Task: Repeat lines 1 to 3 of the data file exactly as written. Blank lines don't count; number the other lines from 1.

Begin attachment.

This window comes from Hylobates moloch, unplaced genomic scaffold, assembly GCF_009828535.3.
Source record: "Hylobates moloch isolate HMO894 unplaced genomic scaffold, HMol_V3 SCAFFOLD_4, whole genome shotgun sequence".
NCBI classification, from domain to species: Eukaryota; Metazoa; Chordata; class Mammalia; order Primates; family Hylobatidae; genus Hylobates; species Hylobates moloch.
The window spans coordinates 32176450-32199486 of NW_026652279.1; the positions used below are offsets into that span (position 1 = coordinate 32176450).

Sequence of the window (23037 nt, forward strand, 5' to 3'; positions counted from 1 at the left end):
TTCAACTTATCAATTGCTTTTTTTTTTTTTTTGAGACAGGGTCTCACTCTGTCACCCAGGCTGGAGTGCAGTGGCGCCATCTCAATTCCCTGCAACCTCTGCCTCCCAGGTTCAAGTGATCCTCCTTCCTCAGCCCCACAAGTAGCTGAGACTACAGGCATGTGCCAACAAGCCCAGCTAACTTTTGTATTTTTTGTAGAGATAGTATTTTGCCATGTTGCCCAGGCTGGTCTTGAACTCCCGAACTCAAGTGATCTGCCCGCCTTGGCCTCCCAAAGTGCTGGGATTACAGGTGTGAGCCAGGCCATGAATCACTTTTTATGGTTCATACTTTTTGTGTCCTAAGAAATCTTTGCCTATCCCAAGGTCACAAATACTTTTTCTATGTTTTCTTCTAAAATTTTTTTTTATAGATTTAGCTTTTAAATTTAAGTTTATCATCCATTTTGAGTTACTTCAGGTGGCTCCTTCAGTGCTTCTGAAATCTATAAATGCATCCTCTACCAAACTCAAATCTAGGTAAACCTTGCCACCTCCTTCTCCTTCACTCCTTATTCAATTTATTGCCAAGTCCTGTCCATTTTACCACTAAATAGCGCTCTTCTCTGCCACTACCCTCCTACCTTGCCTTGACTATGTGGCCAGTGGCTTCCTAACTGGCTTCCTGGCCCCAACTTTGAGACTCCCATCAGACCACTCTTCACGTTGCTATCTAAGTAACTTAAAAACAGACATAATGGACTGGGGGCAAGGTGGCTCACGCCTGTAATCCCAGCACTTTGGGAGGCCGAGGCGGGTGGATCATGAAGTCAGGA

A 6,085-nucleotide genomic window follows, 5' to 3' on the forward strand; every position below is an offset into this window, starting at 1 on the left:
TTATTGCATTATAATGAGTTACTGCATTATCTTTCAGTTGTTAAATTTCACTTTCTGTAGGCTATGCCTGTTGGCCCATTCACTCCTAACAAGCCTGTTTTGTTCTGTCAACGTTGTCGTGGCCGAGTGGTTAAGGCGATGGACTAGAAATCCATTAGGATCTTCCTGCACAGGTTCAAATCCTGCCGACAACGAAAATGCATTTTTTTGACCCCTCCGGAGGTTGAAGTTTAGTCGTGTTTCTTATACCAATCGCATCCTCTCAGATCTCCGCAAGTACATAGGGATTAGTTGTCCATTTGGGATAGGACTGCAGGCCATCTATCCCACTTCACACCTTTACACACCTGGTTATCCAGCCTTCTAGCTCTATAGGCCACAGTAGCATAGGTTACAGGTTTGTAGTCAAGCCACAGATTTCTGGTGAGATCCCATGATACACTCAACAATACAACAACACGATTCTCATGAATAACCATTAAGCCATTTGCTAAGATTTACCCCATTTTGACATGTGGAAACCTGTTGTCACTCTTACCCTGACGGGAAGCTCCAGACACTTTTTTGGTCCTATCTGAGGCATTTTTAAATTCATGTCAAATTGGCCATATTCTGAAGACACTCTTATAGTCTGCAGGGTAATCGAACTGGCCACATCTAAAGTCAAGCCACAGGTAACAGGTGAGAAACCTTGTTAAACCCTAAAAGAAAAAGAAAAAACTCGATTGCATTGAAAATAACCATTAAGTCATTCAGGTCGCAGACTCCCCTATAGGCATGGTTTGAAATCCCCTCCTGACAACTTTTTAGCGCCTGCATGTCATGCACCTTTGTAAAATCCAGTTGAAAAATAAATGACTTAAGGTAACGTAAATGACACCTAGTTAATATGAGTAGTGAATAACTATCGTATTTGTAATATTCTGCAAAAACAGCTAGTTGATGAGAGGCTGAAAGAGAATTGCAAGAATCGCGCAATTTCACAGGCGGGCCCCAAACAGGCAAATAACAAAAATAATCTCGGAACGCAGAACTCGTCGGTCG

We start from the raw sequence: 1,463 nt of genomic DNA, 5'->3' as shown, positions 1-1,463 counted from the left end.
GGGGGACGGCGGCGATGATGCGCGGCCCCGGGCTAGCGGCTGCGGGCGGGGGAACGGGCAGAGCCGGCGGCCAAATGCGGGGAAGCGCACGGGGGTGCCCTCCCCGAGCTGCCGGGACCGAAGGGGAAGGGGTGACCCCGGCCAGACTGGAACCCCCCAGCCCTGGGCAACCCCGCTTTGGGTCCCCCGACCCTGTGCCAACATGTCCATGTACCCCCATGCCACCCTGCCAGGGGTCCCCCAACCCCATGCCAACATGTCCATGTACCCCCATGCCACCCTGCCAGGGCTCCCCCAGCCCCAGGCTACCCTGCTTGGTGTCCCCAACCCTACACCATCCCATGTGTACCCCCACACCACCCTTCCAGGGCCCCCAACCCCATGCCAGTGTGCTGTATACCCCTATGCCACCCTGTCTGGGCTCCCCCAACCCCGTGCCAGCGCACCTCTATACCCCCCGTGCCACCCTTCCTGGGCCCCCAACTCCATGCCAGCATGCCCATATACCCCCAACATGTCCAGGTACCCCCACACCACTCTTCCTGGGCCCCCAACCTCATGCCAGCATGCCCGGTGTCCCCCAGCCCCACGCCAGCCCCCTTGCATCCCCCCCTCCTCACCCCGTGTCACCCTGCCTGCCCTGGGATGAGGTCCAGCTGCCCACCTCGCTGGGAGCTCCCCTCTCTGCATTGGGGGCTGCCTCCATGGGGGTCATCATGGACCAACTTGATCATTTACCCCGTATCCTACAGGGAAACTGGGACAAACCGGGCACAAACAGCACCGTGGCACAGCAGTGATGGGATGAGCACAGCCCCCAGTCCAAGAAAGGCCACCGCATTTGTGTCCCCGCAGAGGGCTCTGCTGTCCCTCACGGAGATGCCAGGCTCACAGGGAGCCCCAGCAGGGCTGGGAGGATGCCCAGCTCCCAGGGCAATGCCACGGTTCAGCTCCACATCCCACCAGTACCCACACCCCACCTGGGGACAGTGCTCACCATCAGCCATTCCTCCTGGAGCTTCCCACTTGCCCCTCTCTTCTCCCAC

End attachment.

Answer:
This window comes from Hylobates moloch, unplaced genomic scaffold, assembly GCF_009828535.3.
Source record: "Hylobates moloch isolate HMO894 unplaced genomic scaffold, HMol_V3 SCAFFOLD_4, whole genome shotgun sequence".
NCBI classification, from domain to species: Eukaryota; Metazoa; Chordata; class Mammalia; order Primates; family Hylobatidae; genus Hylobates; species Hylobates moloch.